Around the time my daughter turned eight, my wife (the best mom our daughter could ask for) saves the day. We began child development therapy with me kicking and screaming, “Not my daughter!” My wife took our daughter to a child development specialist almost every other day. We began brushing and doing all that we are being directed to do at home: lace boards, counting pennies out by hand, jumping on the trampoline, etc. I remember the moment it all changed. My daughter told me that her ‘body is on fire’. She felt tingling and burning all over. To my surprise, our therapist said that her nerves are waking up!
We began to notice little things that she can now do confidently and successfully. She can really feed herself, tie her shoes, and count coins out of her hand one by one. Using the restroom during the day was not an issue any longer. My wife and I saw the progress she was making but believed there was still more to be done so we decided to try medication for ADD/ADHD. We gave our daughter her first dose of ADD/ADHD medication and she never wet the bed again, unless she missed her dose.
Still, our biggest undertaking was falling down while walking… until age eleven. We had taken a family trip to the mountains along with some extended family of which one of the cousins was on the spectrum. This cousin had not had any therapy intervention and was older than my daughter by about five years. We all decided to take a hike to a mountain lake. The hike while not physically challenging but was a difficult task in length. The hike was on a managed trail but was two miles in length with a mile in elevation change. It took an hour or so to complete the trip up and about half that to make our way down. The moment of pride that still to this day overwhelms me with emotion was seeing my daughter complete the entire trip up and down the mountain with ZERO and I mean ZERO falls, stumbles or stutters…not one! Meanwhile, my cousin, fell multiple times similar to the aforementioned camel.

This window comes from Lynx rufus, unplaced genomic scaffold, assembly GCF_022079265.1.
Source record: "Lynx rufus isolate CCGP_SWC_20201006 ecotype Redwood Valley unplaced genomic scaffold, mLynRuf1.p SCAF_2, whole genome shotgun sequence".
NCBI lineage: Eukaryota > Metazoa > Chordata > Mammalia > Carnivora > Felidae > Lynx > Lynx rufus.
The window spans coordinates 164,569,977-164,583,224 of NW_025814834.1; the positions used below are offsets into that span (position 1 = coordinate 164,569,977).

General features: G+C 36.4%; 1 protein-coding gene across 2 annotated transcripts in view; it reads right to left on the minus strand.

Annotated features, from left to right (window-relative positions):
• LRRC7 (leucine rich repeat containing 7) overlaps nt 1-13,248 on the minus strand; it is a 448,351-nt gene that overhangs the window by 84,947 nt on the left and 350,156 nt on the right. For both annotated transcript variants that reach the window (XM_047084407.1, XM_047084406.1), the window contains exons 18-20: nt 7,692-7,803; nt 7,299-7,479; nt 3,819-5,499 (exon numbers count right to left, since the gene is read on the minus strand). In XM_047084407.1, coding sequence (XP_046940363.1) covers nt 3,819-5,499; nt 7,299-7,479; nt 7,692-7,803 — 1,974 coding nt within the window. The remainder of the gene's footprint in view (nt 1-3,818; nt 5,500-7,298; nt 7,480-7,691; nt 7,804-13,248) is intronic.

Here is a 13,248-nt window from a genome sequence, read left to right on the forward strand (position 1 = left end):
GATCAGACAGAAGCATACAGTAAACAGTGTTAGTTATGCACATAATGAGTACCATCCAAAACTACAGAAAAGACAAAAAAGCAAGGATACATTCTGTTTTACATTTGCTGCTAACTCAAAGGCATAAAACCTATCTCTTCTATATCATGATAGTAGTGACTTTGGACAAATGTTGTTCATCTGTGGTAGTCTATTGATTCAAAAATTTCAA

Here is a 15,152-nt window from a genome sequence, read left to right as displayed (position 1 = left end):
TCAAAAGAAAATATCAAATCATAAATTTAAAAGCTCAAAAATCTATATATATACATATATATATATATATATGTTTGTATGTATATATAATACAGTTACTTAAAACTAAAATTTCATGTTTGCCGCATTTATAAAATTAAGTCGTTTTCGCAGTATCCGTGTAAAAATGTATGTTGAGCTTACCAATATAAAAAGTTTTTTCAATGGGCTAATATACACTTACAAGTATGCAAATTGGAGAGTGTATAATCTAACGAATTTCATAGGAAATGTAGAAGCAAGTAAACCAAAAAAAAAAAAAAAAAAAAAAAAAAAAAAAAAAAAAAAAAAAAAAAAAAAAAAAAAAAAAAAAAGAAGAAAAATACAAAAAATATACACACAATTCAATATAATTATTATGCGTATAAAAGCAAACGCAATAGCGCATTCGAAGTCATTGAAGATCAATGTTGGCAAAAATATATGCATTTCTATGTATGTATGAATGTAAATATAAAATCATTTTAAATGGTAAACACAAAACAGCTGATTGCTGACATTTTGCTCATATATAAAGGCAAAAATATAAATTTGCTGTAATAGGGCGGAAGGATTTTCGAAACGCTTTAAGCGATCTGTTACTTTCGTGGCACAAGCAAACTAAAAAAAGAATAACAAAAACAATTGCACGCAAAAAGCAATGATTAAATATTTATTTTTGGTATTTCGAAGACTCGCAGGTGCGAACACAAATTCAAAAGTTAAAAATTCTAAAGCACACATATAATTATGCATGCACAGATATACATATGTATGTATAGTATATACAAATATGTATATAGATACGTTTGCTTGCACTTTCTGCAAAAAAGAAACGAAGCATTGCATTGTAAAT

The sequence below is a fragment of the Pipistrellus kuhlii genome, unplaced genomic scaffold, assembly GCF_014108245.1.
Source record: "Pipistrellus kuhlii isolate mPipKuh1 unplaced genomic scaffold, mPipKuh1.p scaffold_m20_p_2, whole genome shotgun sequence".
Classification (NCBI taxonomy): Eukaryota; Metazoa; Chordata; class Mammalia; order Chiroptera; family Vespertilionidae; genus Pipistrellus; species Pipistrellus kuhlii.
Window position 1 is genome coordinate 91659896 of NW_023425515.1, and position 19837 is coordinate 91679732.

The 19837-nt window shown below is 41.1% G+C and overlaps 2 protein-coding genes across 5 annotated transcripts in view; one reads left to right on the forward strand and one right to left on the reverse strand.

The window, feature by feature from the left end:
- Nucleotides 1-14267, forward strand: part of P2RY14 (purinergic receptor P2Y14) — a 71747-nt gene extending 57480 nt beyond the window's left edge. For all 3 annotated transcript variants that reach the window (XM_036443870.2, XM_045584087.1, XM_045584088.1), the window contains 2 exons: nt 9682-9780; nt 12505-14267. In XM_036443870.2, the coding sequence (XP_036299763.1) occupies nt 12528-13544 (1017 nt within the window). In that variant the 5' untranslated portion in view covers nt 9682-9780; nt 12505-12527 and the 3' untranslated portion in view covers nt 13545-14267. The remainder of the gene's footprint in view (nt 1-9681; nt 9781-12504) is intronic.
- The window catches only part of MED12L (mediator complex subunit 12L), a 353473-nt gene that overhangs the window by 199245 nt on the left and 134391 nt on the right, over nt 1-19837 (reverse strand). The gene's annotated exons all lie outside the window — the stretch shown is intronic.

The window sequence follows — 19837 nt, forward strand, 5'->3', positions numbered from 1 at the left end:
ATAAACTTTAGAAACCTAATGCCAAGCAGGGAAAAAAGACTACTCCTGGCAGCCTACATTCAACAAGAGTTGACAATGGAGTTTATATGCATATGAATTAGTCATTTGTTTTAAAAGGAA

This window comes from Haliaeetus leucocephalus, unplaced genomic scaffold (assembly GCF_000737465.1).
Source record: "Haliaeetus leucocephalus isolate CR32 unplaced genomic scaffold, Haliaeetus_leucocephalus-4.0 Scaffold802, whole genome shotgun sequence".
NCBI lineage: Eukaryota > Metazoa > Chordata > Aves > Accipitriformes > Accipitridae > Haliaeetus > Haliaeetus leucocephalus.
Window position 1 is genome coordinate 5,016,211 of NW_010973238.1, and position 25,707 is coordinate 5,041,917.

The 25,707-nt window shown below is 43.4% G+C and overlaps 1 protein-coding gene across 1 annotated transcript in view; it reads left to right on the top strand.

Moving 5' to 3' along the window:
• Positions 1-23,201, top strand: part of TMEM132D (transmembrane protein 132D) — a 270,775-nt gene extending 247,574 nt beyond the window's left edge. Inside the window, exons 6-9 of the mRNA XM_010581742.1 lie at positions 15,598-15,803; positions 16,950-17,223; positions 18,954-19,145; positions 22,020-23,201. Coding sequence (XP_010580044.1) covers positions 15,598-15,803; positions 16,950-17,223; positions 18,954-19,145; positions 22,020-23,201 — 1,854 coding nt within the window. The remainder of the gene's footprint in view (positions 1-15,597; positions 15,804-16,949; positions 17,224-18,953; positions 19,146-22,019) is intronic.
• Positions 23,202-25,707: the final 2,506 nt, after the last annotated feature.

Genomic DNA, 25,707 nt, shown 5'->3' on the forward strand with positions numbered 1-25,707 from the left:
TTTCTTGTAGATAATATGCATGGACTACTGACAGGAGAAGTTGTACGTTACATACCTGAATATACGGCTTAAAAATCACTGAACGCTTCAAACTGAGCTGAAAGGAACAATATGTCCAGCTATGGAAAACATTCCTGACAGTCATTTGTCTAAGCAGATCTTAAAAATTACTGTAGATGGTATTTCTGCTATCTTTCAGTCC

What advice can I give? Listen to your spouse or significant other. Don’t let pride slow down your child’s development progress. These therapies do work…not overnight but in due time. Even the most skilled athletes with God-given abilities must practice being successful. When your child is not given those capabilities, the practice takes a bit longer. In time, your child will climb their own mountains and show the world who they really are!
If you suspect your child’s growth and development may seem off the mark or your child has been diagnosed with a learning challenge, please contact your friends at PediaPlex. We will asses your child’s needs to help them fully become the best that they can be. Call us to schedule a tour and learn more about our child development center.
Husband to PediaPlex founder, Sonia Kirkpatrick
Father and Biggest Supporter of Megan Kirkpatrick